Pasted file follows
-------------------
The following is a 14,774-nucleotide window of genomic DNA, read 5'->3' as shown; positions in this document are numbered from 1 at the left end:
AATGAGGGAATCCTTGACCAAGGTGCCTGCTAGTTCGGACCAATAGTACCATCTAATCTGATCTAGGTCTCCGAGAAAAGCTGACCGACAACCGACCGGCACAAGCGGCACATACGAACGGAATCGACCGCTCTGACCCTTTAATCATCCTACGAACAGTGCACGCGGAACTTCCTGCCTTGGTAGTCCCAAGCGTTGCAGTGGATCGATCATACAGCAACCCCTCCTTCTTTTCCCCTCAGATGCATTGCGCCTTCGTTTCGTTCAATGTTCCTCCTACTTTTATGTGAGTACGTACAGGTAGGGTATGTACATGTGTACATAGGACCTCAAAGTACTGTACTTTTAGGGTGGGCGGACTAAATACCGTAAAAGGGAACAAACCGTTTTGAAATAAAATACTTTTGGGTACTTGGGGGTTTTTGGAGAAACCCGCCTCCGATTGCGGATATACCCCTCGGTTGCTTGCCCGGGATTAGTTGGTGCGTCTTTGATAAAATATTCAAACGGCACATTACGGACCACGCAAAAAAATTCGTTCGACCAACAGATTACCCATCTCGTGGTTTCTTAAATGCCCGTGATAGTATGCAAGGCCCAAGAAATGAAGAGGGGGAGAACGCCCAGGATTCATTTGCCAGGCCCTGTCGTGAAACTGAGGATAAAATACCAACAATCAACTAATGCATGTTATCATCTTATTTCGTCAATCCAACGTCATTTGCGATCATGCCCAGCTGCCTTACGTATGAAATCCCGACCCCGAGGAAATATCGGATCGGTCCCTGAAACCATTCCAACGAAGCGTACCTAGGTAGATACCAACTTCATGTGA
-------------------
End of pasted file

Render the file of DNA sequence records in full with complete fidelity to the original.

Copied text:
The following is a 14,774-nucleotide window of genomic DNA, read 5'->3' as shown; positions in this document are numbered from 1 at the left end:
AATGAGGGAATCCTTGACCAAGGTGCCTGCTAGTTCGGACCAATAGTACCATCTAATCTGATCTAGGTCTCCGAGAAAAGCTGACCGACAACCGACCGGCACAAGCGGCACATACGAACGGAATCGACCGCTCTGACCCTTTAATCATCCTACGAACAGTGCACGCGGAACTTCCTGCCTTGGTAGTCCCAAGCGTTGCAGTGGATCGATCATACAGCAACCCCTCCTTCTTTTCCCCTCAGATGCATTGCGCCTTCGTTTCGTTCAATGTTCCTCCTACTTTTATGTGAGTACGTACAGGTAGGGTATGTACATGTGTACATAGGACCTCAAAGTACTGTACTTTTAGGGTGGGCGGACTAAATACCGTAAAAGGGAACAAACCGTTTTGAAATAAAATACTTTTGGGTACTTGGGGGTTTTTGGAGAAACCCGCCTCCGATTGCGGATATACCCCTCGGTTGCTTGCCCGGGATTAGTTGGTGCGTCTTTGATAAAATATTCAAACGGCACATTACGGACCACGCAAAAAAATTCGTTCGACCAACAGATTACCCATCTCGTGGTTTCTTAAATGCCCGTGATAGTATGCAAGGCCCAAGAAATGAAGAGGGGGAGAACGCCCAGGATTCATTTGCCAGGCCCTGTCGTGAAACTGAGGATAAAATACCAACAATCAACTAATGCATGTTATCATCTTATTTCGTCAATCCAACGTCATTTGCGATCATGCCCAGCTGCCTTACGTATGAAATCCCGACCCCGAGGAAATATCGGATCGGTCCCTGAAACCATTCCAACGAAGCGTACCTAGGTAGATACCAACTTCATGTGA